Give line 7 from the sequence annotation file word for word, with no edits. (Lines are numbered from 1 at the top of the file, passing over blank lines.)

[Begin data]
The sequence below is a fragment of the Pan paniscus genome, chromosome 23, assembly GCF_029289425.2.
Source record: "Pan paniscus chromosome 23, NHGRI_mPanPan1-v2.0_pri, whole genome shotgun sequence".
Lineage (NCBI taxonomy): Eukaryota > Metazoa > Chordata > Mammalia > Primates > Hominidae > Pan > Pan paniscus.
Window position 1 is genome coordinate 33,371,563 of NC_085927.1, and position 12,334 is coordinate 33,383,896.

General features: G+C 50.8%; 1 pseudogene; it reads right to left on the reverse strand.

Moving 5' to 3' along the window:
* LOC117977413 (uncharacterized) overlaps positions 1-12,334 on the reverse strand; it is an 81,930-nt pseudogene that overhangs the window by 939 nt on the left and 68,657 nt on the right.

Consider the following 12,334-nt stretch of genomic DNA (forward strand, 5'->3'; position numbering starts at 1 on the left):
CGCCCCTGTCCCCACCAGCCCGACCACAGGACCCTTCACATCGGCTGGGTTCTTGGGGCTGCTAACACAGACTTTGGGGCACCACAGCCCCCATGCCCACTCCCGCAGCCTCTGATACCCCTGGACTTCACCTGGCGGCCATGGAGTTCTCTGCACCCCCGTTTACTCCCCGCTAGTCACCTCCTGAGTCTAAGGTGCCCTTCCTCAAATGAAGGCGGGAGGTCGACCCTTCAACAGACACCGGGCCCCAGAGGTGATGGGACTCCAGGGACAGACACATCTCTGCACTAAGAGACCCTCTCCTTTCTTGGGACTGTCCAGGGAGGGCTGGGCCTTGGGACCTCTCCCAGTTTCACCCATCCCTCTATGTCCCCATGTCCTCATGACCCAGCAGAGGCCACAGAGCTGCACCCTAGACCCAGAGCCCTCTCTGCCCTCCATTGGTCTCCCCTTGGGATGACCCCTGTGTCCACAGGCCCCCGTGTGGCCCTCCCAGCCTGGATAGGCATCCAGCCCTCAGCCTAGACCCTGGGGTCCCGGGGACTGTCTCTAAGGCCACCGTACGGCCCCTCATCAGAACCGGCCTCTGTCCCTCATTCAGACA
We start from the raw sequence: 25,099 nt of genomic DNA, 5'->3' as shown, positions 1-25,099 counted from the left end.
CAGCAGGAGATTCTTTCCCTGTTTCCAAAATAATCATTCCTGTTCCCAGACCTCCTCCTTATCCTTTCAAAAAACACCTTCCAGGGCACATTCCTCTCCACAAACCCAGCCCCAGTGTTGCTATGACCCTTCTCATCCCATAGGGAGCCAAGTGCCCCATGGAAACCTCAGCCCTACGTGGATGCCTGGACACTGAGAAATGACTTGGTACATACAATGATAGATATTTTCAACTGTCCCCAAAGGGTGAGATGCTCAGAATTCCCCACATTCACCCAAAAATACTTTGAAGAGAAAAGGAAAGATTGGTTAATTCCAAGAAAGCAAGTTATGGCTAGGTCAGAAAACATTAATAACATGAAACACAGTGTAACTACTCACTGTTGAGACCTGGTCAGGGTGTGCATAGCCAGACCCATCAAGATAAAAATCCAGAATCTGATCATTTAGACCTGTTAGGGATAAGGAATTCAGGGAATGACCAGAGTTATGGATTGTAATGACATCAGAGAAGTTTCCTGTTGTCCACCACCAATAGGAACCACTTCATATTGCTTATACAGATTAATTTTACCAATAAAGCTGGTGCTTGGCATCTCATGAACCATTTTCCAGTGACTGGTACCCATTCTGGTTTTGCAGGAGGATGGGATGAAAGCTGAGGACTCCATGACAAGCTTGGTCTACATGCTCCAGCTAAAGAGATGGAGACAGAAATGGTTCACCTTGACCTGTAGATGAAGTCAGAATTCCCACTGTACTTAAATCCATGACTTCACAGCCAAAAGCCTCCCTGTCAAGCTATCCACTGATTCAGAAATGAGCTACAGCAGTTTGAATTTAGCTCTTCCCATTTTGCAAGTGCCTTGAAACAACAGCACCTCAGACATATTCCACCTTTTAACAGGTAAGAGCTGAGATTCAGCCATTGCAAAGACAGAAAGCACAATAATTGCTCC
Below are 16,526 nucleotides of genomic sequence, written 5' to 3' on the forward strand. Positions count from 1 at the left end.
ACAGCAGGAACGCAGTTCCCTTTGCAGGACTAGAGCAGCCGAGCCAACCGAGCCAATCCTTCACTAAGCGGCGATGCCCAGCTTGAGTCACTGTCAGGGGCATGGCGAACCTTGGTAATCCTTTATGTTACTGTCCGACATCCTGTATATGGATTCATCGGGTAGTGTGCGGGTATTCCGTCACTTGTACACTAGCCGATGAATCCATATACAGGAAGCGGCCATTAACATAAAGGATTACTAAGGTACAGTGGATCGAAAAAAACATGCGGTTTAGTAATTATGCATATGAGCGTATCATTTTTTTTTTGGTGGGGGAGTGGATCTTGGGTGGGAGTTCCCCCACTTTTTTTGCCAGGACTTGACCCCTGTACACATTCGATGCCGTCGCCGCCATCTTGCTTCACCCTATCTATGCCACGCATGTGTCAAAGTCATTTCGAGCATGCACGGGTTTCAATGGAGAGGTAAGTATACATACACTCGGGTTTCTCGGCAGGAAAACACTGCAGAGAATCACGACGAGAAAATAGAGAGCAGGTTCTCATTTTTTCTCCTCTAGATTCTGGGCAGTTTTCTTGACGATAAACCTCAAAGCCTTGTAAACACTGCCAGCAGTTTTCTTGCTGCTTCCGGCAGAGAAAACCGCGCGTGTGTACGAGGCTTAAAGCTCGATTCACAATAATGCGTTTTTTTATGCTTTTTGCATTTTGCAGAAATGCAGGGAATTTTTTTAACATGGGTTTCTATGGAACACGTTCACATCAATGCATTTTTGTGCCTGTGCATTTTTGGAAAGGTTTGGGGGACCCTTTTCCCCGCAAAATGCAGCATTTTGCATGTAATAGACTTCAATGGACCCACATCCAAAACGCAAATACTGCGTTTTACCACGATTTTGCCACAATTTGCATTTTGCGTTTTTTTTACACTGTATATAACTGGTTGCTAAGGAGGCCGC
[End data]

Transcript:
* LOC117977413 (uncharacterized) overlaps positions 1-12,334 on the reverse strand; it is an 81,930-nt pseudogene that overhangs the window by 939 nt on the left and 68,657 nt on the right.